Christmas can be an expensive time of the year but more so when you have a family that wants a holiday, presents and bellies full of goodies. Given that 2021 has been a year where some of us have lost jobs, become single-income families, and really tightened our financial belts, we’re sharing some of the best tips on how to avoid spending mistakes at Christmas. By following this advice, you may even save some money too.
Spending mistake #1`
Using credit cards
This is the biggest mistake Australians make when it comes to Christmas spending—using credit cards. Buy now, pay later sounds like a good idea at the time, but you still must pay it back. Research published by Finder.com.au and analysed by RBA discovered that Australians racked up a mind-boggling $24bn in Christmas credit card debt to fund festivities, an average of just over $1700 per credit card. If you can’t pay it off before the 55-day interest-free period, your debt will start to grow if you’re only paying the minimum balance each month.
Spending mistake #2
The last-minute Christmas Eve spending spree
Overspending is a result of leaving things to the last minute. You don’t want to be rushing around the shops on Christmas Eve, just as the shops are closing. When you’re zooming around K-Mart with a shopping trolley with minutes to spare, you don’t have time to compare prices. It means you could also risk missing out on popular gift ideas. You’ll save money by doing your Christmas shopping early. Give yourself time to find the best bargains and take advantage of upcoming sales like Black Friday and Cyber Monday.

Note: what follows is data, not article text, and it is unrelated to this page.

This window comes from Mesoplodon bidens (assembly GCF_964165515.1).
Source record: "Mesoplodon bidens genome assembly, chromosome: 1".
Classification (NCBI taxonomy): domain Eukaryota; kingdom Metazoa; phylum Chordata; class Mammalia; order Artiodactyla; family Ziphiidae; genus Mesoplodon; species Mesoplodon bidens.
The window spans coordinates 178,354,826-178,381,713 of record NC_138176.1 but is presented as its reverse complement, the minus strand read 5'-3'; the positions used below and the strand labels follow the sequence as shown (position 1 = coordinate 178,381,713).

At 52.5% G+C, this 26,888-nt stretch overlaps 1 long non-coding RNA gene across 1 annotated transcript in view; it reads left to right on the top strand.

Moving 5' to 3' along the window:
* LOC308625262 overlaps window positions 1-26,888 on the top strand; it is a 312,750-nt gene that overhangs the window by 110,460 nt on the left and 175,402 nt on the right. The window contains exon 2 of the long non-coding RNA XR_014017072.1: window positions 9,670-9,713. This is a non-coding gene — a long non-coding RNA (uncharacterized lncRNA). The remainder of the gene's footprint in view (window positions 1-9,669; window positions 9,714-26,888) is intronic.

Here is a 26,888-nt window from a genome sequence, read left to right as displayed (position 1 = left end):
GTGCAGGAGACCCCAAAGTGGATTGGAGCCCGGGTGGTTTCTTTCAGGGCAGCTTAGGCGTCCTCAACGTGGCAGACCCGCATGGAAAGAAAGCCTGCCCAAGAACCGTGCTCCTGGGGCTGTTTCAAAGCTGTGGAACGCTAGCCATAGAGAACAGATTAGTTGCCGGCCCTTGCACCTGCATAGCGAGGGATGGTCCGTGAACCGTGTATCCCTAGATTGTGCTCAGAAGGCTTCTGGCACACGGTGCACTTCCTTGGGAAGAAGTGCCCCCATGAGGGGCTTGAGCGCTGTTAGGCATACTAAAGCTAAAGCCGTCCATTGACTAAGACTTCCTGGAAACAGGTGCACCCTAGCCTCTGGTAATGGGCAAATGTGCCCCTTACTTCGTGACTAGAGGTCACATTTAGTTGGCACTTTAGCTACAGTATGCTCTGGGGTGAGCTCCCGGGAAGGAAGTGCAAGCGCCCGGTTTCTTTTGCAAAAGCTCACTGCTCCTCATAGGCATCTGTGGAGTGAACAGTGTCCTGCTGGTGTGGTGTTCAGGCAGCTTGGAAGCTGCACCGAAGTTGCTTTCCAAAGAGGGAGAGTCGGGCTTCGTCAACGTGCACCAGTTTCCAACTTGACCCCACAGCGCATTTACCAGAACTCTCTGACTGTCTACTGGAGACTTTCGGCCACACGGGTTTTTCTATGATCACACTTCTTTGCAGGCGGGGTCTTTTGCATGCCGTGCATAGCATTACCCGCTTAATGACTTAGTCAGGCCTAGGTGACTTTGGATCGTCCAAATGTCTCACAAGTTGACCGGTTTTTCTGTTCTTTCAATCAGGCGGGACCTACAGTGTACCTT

Spending mistake #3
Overspending on expensive gifts
Have you ever noticed that no matter how many Christmas presents your child gets, they just end up rolling around in the Christmas paper and jumping in and out of boxes? Neuroscientific studies have found young children’s brains develop through full-body sensory experiences and this is why rolling playing with discarded Christmas wrapping holds more fascination than the actual gift inside. Instead of trying to prove you’re the best mum/aunty/uncle/grandparent by gifting the biggest and most expensive presents, gift smaller and more affordable—especially while they are still in the developmental stages. It’s usually around age 3 or 4 that children are able to remember Christmases.
Spending mistake #4
Buying for everyone
Rather than purchasing cheap gifts for every family member that will end up relegated to the back of the wardrobe, why not come to a family agreement to have a spending limit or play Secret Santa where you draw names out of the hat and buy for just one person.
Spending mistake #5
Not having a Christmas budget
To avoid making spending mistakes at Christmas, it helps to have a budget. For a quick and easy fix, apply the 50/30/20 rule. 50% of your wages go towards the non-negotiables like rent, food, and petrol. 20% goes directly into your savings account and what’s left over is used for things that you want. If you were to start putting aside 20% of your pay into a savings account from January 1, 2022, by the time Christmas arrives you’ll have able to have an enjoyable Christmas without going into debt.
Gerry Incollingo is the MD of LCI Partners, a firm that specialises in accounting advisory, lending, wealth, property, insurance and legal.
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